The major impediment to the diagnosis of C3G is insufficient (frozen) tissue for IF and unreliable data on C3 staining. Unfortunately, techniques to reprocess formalin-fixed and paraffin-embedded tissue for IF studies, such as enzyme-based antigen retrieval, are not as effective for visualizing complement factor C3 deposits as they are for immunoglobulins or C1q . Although a diagnosis of C3G may be suspected when typical EM findings are present (and serum C3 levels are decreased), a definitive diagnosis cannot be rendered without the diagnostic IF staining pattern. Furthermore, there may be biopsies in which C3-dominant IF staining has been demonstrated, but there are no glomeruli available for ultrastructural evaluation. In these cases, attempts to reprocess paraffin-embedded or frozen tissue for EM can be successful; however, severe tissue reprocessing artifacts and architectural distortion might impact proper diagnostic decision making .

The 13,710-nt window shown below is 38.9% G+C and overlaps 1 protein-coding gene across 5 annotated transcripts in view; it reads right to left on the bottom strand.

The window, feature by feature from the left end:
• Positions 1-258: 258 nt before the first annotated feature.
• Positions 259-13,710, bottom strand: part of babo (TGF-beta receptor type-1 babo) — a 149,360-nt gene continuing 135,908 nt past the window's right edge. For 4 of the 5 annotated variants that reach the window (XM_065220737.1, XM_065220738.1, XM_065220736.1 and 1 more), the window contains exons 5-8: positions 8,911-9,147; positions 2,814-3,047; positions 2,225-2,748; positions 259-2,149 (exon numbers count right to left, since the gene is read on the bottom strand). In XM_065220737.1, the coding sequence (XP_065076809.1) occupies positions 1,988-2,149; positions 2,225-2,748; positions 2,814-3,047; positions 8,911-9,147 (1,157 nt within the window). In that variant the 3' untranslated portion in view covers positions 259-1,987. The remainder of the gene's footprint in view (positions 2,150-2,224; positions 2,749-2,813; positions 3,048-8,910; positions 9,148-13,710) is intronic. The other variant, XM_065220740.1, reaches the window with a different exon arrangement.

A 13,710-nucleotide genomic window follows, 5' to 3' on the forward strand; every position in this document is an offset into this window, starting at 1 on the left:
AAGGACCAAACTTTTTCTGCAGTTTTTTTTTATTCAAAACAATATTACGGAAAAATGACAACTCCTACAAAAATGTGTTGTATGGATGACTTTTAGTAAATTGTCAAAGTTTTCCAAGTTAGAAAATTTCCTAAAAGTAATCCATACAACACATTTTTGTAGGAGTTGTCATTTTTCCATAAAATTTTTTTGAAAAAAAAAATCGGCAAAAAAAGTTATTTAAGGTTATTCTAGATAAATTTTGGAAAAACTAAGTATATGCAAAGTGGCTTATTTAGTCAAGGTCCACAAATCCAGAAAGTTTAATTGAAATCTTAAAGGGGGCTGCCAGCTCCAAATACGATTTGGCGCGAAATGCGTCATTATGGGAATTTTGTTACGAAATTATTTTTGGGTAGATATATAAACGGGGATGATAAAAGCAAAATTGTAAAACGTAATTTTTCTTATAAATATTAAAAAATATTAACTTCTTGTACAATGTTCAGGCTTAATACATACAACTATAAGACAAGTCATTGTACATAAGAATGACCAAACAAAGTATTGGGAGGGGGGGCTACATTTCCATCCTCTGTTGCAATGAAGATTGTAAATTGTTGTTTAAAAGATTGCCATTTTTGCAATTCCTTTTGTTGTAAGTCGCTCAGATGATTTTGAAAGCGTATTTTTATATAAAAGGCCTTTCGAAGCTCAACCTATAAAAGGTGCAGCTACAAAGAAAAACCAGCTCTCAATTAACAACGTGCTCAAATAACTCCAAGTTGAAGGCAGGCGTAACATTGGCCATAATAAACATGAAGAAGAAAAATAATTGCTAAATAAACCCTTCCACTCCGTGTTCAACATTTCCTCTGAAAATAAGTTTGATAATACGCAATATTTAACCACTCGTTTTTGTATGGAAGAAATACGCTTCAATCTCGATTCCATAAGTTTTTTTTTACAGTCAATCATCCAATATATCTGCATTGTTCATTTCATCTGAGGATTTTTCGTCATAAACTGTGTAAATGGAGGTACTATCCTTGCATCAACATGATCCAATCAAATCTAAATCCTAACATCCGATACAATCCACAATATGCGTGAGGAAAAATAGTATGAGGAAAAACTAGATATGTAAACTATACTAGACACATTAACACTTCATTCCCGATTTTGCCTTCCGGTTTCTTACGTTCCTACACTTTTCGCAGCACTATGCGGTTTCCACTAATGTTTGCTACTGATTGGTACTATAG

While the diagnosis of C3G is dependent on IF studies and dominant staining for C3, EM analysis is necessary for diagnostic confirmation. In addition, clinical correlation with serum complement C3 levels as well as targeted testing for abnormalities in the alternative complement pathway is necessary for proper personalized patient management.
Conflict of Interest Statement
The authors have no conflicts of interest to declare.
There are no funding sources.
Jean Hou designed and provided the figures and the images for the manuscript. All authors contributed to the preparation and writing of the manuscript as well as all the revisions. Mark Haas provided final editorial revisions and the approval of the version to be published.